UK watchdog the Competition and Markets Authority (CMA) has urged European regulators to effectively block the £10.3 billion merger of mobile phone networks Three and O2. 

The CMA has written to the European Commission (EU) to say the merger would be a "significant impediment to effective competition" in the UK mobile phone market. 

European regulators have been studying the deal for several months since Three owner Hutchison Whampoa of Hong Kong entered into exclusive talks to buy O2 from Spain's Telefonica in January 2015. 

The deadline for the Commission to make its ruling on the deal is May 19, although regulators close to the process say a decision may come before that. 

The CMA said the merger would cut the UK's four major mobile phone players from four to three, which would not be in the interests of consumer competition. 

The four major networks in the UK are Vodafone, Three, 02 and EE.

CMA chief executive Alex Chisholm said in the letter that the appropriate action in this case "is the divestment - to an appropriate buyer approved by the Commission - of either the Three or O2 mobile network businesses, in entirety, or possibly allowing for limited 'carve-outs' from the divested business".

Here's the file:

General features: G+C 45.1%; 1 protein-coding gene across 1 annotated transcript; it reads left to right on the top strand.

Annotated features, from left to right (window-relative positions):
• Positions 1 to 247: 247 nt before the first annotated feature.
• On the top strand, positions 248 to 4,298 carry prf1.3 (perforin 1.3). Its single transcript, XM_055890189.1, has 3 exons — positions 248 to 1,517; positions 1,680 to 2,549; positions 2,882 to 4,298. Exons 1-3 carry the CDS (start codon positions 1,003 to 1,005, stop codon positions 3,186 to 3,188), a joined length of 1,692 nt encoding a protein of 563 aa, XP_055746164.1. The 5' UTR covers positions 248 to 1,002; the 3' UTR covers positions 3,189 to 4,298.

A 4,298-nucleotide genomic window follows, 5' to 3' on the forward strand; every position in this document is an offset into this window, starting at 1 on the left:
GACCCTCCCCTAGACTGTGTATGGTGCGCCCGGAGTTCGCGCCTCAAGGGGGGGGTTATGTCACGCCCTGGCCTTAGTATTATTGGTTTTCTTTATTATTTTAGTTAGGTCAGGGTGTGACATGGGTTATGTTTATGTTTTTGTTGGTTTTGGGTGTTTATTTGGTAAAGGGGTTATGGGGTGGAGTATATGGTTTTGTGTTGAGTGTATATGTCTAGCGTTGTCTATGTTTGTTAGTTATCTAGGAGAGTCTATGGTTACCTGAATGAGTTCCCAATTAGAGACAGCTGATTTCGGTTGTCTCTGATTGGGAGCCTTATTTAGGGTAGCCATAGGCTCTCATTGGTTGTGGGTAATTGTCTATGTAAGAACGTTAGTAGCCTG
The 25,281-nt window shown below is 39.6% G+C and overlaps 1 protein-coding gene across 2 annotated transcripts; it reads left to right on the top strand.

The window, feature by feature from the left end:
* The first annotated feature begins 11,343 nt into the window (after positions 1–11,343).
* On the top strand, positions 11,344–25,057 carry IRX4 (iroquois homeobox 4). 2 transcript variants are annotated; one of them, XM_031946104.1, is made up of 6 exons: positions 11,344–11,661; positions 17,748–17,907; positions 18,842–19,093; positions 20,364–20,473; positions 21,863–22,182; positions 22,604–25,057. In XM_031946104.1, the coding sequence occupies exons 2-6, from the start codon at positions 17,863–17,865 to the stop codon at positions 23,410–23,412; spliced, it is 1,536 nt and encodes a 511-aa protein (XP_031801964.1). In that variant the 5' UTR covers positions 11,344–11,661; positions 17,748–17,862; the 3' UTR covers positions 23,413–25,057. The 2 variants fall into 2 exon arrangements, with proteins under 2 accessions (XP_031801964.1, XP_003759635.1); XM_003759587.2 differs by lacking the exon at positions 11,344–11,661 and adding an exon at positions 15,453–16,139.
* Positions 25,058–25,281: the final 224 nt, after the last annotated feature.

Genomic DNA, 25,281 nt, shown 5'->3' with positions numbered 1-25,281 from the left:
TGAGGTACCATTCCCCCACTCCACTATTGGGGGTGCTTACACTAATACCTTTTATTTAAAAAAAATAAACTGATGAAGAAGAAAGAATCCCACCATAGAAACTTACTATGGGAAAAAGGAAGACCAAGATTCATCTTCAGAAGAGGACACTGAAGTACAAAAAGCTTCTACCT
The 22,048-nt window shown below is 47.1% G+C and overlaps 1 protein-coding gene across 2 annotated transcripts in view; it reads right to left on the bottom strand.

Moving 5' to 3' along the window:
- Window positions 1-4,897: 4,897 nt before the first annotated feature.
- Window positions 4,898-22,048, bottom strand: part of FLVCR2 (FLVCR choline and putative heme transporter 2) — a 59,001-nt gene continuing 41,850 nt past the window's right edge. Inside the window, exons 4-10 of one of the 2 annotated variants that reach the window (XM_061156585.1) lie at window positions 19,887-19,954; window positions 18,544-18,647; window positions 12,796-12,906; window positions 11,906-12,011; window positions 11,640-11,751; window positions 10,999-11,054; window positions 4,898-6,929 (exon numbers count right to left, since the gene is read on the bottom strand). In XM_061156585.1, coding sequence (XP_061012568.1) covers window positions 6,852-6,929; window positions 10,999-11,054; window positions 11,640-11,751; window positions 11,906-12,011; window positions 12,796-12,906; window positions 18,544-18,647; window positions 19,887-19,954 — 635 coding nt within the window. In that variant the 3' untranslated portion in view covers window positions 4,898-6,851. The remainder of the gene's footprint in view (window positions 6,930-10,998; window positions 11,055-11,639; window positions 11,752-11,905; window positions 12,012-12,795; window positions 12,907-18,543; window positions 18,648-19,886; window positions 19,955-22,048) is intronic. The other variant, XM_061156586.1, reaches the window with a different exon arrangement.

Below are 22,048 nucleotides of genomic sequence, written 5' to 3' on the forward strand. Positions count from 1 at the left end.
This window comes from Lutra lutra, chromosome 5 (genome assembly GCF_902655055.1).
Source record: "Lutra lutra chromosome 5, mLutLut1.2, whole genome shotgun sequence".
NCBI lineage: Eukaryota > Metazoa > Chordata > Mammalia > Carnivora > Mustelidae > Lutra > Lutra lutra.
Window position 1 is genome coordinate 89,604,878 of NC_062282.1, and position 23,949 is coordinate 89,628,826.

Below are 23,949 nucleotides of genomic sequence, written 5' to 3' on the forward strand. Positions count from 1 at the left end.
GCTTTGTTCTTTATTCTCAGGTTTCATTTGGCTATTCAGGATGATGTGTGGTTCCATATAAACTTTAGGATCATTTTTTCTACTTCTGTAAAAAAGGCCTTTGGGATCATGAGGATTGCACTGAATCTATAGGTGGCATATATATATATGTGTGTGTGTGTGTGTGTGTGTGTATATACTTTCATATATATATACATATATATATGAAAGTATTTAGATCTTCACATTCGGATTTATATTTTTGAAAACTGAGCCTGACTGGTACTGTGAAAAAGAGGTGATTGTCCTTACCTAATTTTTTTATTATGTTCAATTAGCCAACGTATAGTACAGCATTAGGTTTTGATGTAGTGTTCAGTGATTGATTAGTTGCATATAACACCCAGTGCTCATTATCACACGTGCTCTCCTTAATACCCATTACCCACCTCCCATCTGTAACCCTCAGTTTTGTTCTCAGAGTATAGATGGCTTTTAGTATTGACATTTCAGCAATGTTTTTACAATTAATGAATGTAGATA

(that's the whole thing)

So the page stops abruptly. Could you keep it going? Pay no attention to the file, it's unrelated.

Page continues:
This would in effect mean that Hutchison Whampoa would have to sell all, or most, of one of the two networks, negating the point of the merger to create a larger business. 

O2 has around 28.5% of the UK market, but a merger with Three's share of just over 8% would see it climb to become the biggest operator in the UK. 

The CMA cleared the £12.5 billion sale of EE to telecoms giant BT in January, creating a combination that will have around 35 million mobile, broadband, and TV customers. 

The deal saw BT re-enter the mobile market, but the CMA said that deal was not likely to harm competition in the industry. 

Hutchison Whampoa is owned by Hong Kong billionaire Li Ka-shing, who also owns pharmacist Superdrug and Northumbrian Water. 

The billionaire also has investments in Southern Water, Wales and West Utilities, UK Power Networks, and Thamesport and Harwich ports.